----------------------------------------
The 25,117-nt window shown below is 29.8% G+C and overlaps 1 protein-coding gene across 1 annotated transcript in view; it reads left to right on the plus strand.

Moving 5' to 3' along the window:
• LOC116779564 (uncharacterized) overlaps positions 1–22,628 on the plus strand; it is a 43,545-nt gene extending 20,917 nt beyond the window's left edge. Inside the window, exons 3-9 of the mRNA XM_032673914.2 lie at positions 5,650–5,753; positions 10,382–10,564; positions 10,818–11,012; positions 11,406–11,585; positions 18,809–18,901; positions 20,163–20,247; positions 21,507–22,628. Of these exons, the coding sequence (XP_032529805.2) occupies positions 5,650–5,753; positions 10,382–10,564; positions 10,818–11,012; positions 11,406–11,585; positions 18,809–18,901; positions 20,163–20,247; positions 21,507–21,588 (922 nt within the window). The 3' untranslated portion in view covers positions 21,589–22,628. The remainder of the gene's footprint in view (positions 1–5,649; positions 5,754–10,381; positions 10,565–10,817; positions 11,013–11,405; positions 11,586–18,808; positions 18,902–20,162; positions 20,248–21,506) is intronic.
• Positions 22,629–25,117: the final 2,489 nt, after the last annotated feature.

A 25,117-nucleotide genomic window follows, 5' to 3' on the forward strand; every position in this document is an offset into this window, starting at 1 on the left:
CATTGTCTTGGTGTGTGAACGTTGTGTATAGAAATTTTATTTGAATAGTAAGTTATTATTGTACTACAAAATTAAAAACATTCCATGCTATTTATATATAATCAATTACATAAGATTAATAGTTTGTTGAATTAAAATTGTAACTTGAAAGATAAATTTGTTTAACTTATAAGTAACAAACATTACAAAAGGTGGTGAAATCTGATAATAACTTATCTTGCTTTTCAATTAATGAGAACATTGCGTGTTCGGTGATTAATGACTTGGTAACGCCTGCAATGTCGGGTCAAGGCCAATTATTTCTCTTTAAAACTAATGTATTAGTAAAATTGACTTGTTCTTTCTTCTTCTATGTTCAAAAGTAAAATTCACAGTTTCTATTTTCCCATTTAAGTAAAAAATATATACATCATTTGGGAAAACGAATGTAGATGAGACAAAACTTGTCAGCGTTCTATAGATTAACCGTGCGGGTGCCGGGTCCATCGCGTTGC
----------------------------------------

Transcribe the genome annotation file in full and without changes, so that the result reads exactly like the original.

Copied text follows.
The 25,117-nt window shown below is 29.8% G+C and overlaps 1 protein-coding gene across 1 annotated transcript in view; it reads left to right on the plus strand.

Moving 5' to 3' along the window:
• LOC116779564 (uncharacterized) overlaps positions 1–22,628 on the plus strand; it is a 43,545-nt gene extending 20,917 nt beyond the window's left edge. Inside the window, exons 3-9 of the mRNA XM_032673914.2 lie at positions 5,650–5,753; positions 10,382–10,564; positions 10,818–11,012; positions 11,406–11,585; positions 18,809–18,901; positions 20,163–20,247; positions 21,507–22,628. Of these exons, the coding sequence (XP_032529805.2) occupies positions 5,650–5,753; positions 10,382–10,564; positions 10,818–11,012; positions 11,406–11,585; positions 18,809–18,901; positions 20,163–20,247; positions 21,507–21,588 (922 nt within the window). The 3' untranslated portion in view covers positions 21,589–22,628. The remainder of the gene's footprint in view (positions 1–5,649; positions 5,754–10,381; positions 10,565–10,817; positions 11,013–11,405; positions 11,586–18,808; positions 18,902–20,162; positions 20,248–21,506) is intronic.
• Positions 22,629–25,117: the final 2,489 nt, after the last annotated feature.

A 25,117-nucleotide genomic window follows, 5' to 3' on the forward strand; every position in this document is an offset into this window, starting at 1 on the left:
CATTGTCTTGGTGTGTGAACGTTGTGTATAGAAATTTTATTTGAATAGTAAGTTATTATTGTACTACAAAATTAAAAACATTCCATGCTATTTATATATAATCAATTACATAAGATTAATAGTTTGTTGAATTAAAATTGTAACTTGAAAGATAAATTTGTTTAACTTATAAGTAACAAACATTACAAAAGGTGGTGAAATCTGATAATAACTTATCTTGCTTTTCAATTAATGAGAACATTGCGTGTTCGGTGATTAATGACTTGGTAACGCCTGCAATGTCGGGTCAAGGCCAATTATTTCTCTTTAAAACTAATGTATTAGTAAAATTGACTTGTTCTTTCTTCTTCTATGTTCAAAAGTAAAATTCACAGTTTCTATTTTCCCATTTAAGTAAAAAATATATACATCATTTGGGAAAACGAATGTAGATGAGACAAAACTTGTCAGCGTTCTATAGATTAACCGTGCGGGTGCCGGGTCCATCGCGTTGC